It's not really a practical limitation of the system. It's just that the system at the time was very difficult to work with and trying to keep the CPU, RCP, and RDP from fighting with each other for RAM access was a challenge. If you can figure that all out, you should be able to hit a decent framerate on N64 while drawing a complex scene. See what was posted earlier.
    I can't agree on this, nothing explains the console having 10 (or less) games at 60fps or Donald Duck (2000 third generation of SDK) using Rayman 2 engine to 15-20fps. I'm not an engineer but based on what the console has shown throughout the generation it's easy to see that there is a practical limitation in this aspect. and it's not just about 60fps games, 30fps games are also hard to find on the system. later I will compile a complete list of games that run at 30fps and we will see that they are not great exponents in technologies.

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    Quote Originally Posted by SegaAMD View Post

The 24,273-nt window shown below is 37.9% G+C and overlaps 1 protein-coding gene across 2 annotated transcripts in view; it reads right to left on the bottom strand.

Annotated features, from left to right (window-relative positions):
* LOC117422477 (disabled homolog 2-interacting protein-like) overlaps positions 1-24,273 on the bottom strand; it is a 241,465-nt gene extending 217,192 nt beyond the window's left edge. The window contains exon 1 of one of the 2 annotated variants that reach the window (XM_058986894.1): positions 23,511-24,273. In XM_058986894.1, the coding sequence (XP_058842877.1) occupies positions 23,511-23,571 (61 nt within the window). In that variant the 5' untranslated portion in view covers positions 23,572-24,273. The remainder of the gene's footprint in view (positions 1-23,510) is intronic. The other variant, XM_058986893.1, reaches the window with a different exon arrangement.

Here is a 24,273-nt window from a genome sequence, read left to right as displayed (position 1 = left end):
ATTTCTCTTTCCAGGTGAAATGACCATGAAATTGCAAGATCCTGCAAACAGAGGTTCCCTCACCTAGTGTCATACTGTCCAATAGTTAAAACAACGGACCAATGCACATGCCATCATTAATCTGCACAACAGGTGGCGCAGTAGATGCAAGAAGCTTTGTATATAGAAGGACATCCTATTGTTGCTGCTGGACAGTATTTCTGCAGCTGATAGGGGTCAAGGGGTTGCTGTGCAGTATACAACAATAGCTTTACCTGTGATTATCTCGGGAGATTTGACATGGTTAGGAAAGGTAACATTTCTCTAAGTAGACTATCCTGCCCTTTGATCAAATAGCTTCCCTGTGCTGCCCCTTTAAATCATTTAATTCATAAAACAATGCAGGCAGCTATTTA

I can't agree on this, nothing explains the console having 10 (or less) games at 60fps or Donald Duck (2000 third generation of SDK) using Rayman 2 engine to 15-20fps. I'm not an engineer but based on what the console has shown throughout the generation it's easy to see that there is a practical limitation in this aspect. and it's not just about 60fps games, 30fps games are also hard to find on the system. later I will compile a complete list of games that run at 30fps and we will see that they are not great exponents in technologies.